Throughout the Cold War, democratic and communist nations waged a “war of ideas.” The United States, seeking to expose the disadvantages of communism and to encourage democracy, engaged in numerous media campaigns targeted at influencing peoples in zones of Cold War conflict. The U.S. State Department, along with branches of the American military and other government agencies, published leaflets, newsreels, films, articles, and cartoons in numerous languages around the world.
During the Korean War (1950-1953), this use of soft power was intended, in the words of Public Affairs Officer James L. Stewart, “to create democratic-minded people in Korea friendly to the United States.” For much of the war, the State Department’s domestic film-making campaign in Korea was headed by a single American, William G. Ridgeway, and staffed by dozens of South Koreans who had reinvented themselves as film industry workers.
Ridgeway played a key role in sharing American ideas and shifting South Korean sentiment against communists as the Motion Picture Officer in Korea from 1950-1958. It was far from an easy task; he contended with an evacuation from Seoul, a severe dearth of equipment, and local cultural norms.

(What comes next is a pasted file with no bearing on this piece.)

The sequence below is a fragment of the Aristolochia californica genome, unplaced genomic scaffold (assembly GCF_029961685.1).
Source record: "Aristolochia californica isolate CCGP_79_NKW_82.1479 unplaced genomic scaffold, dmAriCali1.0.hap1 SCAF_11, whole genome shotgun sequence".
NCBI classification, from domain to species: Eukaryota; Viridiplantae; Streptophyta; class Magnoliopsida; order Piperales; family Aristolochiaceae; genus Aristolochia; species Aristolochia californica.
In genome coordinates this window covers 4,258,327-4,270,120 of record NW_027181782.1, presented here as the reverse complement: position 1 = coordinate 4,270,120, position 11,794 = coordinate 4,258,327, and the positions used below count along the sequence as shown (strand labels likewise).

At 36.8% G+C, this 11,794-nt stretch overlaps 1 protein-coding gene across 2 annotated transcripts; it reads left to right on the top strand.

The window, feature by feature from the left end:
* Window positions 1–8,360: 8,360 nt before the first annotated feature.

In an interview with G. Lewis Schmidt in February 1989, Ridgeway discusses the films and newsreels he produced and the evolution of the film production process.
Please follow the links to read more about Korea, East Asia, USIA, or to read an account of the North Korean invasion on June 25, 1950.
“‘Well, try to get what you can together, and get the movie thing going’”